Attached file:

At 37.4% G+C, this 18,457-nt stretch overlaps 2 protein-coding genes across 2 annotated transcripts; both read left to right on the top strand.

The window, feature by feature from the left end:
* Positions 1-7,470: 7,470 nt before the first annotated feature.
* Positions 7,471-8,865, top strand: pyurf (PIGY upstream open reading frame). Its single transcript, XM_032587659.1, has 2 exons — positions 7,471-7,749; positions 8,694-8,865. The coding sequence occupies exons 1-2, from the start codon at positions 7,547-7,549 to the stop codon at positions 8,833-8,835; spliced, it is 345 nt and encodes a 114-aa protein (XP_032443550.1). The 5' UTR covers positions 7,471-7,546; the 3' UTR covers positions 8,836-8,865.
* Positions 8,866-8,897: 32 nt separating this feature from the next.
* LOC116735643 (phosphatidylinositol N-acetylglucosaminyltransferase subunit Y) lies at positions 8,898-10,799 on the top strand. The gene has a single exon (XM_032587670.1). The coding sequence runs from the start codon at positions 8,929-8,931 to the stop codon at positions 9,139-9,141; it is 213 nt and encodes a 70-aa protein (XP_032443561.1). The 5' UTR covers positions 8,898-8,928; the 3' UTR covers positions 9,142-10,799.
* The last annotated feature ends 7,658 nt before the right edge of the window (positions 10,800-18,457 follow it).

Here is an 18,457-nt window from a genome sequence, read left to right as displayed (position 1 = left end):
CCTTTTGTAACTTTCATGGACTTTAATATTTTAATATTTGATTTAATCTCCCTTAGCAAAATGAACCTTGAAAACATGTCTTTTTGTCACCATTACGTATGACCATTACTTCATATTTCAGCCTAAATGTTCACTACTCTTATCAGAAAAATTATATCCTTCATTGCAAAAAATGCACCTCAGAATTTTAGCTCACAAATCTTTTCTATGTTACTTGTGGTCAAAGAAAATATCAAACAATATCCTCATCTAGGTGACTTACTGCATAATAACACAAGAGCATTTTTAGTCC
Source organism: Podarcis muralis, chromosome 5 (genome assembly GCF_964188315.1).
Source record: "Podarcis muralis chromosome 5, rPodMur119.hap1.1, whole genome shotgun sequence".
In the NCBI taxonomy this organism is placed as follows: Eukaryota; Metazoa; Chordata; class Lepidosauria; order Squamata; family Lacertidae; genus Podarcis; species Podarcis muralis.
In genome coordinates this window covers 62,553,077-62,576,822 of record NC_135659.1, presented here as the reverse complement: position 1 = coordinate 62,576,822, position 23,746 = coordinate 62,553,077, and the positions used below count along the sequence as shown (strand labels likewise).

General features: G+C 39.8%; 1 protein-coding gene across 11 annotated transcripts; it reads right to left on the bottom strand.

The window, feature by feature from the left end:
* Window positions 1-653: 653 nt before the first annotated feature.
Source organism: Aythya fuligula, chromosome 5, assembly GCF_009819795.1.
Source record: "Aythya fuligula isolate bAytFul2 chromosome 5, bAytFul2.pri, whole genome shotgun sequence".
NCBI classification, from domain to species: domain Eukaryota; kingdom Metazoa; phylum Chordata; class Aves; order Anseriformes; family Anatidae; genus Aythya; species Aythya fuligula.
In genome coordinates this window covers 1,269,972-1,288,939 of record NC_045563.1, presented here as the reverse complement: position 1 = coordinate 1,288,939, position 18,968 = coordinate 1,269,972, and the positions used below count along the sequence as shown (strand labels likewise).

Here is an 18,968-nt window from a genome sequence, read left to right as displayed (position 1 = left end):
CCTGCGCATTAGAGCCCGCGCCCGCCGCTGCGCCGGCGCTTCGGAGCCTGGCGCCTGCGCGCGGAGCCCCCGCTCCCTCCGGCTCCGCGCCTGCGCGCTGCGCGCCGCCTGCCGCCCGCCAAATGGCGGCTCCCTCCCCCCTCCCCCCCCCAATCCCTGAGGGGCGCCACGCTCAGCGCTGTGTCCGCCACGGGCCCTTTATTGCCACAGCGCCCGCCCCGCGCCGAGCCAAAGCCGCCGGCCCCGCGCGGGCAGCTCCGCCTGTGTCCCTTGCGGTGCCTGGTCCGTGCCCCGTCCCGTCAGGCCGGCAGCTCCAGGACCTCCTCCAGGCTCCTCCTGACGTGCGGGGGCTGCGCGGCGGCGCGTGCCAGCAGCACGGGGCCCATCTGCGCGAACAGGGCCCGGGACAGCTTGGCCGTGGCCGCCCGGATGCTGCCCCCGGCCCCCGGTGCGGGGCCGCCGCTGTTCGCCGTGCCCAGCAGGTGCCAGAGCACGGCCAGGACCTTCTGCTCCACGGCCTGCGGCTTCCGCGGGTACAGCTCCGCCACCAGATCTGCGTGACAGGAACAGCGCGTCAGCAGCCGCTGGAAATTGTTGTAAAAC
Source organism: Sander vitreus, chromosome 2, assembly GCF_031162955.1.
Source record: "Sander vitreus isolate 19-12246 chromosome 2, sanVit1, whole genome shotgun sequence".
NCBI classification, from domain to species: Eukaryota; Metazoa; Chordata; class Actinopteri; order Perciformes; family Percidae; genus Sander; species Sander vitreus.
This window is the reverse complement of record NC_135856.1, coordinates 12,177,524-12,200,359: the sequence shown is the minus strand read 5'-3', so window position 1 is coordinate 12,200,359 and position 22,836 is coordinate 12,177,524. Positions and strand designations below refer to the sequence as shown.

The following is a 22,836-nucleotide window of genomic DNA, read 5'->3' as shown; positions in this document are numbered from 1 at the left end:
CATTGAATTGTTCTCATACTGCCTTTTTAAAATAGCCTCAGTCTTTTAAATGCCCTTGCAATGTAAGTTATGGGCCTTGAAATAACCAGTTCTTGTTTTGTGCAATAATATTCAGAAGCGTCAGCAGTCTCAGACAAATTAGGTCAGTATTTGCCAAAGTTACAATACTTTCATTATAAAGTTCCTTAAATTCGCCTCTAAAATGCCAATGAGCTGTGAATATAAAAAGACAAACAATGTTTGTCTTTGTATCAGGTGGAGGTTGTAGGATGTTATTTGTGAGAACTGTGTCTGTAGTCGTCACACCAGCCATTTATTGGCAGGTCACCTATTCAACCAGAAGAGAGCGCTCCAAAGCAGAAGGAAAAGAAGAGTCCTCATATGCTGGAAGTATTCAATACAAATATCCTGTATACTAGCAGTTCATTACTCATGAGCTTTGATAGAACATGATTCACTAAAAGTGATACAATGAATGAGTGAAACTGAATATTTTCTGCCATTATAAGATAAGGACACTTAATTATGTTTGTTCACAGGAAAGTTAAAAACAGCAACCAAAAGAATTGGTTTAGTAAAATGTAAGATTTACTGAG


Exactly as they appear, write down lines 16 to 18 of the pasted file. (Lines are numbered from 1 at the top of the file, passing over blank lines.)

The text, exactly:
* Window positions 1-653: 653 nt before the first annotated feature.
Source organism: Aythya fuligula, chromosome 5, assembly GCF_009819795.1.
Source record: "Aythya fuligula isolate bAytFul2 chromosome 5, bAytFul2.pri, whole genome shotgun sequence".